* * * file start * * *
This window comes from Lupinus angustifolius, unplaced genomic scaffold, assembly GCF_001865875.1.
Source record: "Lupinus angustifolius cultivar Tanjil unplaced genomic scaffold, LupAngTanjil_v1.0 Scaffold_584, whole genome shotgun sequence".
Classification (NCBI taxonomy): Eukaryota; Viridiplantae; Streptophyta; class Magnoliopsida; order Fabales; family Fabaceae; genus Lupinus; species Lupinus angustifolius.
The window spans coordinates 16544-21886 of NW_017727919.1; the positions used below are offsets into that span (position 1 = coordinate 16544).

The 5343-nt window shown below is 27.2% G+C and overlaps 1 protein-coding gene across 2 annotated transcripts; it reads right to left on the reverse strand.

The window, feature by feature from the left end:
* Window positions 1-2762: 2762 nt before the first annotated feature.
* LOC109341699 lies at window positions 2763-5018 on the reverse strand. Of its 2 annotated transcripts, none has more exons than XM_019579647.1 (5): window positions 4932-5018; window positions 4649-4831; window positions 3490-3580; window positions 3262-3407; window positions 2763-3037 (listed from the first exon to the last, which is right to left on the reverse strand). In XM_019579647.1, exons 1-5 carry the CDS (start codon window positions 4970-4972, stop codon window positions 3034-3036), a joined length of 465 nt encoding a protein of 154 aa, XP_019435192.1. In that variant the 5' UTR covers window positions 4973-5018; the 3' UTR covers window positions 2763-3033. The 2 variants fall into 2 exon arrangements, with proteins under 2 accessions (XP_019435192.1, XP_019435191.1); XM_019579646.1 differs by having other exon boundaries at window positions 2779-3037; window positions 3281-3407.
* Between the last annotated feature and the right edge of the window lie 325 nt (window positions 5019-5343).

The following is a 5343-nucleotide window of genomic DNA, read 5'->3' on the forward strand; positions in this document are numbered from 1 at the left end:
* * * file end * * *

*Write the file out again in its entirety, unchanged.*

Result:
This window comes from Lupinus angustifolius, unplaced genomic scaffold, assembly GCF_001865875.1.
Source record: "Lupinus angustifolius cultivar Tanjil unplaced genomic scaffold, LupAngTanjil_v1.0 Scaffold_584, whole genome shotgun sequence".
Classification (NCBI taxonomy): Eukaryota; Viridiplantae; Streptophyta; class Magnoliopsida; order Fabales; family Fabaceae; genus Lupinus; species Lupinus angustifolius.
The window spans coordinates 16544-21886 of NW_017727919.1; the positions used below are offsets into that span (position 1 = coordinate 16544).

The 5343-nt window shown below is 27.2% G+C and overlaps 1 protein-coding gene across 2 annotated transcripts; it reads right to left on the reverse strand.

The window, feature by feature from the left end:
* Window positions 1-2762: 2762 nt before the first annotated feature.
* LOC109341699 lies at window positions 2763-5018 on the reverse strand. Of its 2 annotated transcripts, none has more exons than XM_019579647.1 (5): window positions 4932-5018; window positions 4649-4831; window positions 3490-3580; window positions 3262-3407; window positions 2763-3037 (listed from the first exon to the last, which is right to left on the reverse strand). In XM_019579647.1, exons 1-5 carry the CDS (start codon window positions 4970-4972, stop codon window positions 3034-3036), a joined length of 465 nt encoding a protein of 154 aa, XP_019435192.1. In that variant the 5' UTR covers window positions 4973-5018; the 3' UTR covers window positions 2763-3033. The 2 variants fall into 2 exon arrangements, with proteins under 2 accessions (XP_019435192.1, XP_019435191.1); XM_019579646.1 differs by having other exon boundaries at window positions 2779-3037; window positions 3281-3407.
* Between the last annotated feature and the right edge of the window lie 325 nt (window positions 5019-5343).

The following is a 5343-nucleotide window of genomic DNA, read 5'->3' on the forward strand; positions in this document are numbered from 1 at the left end: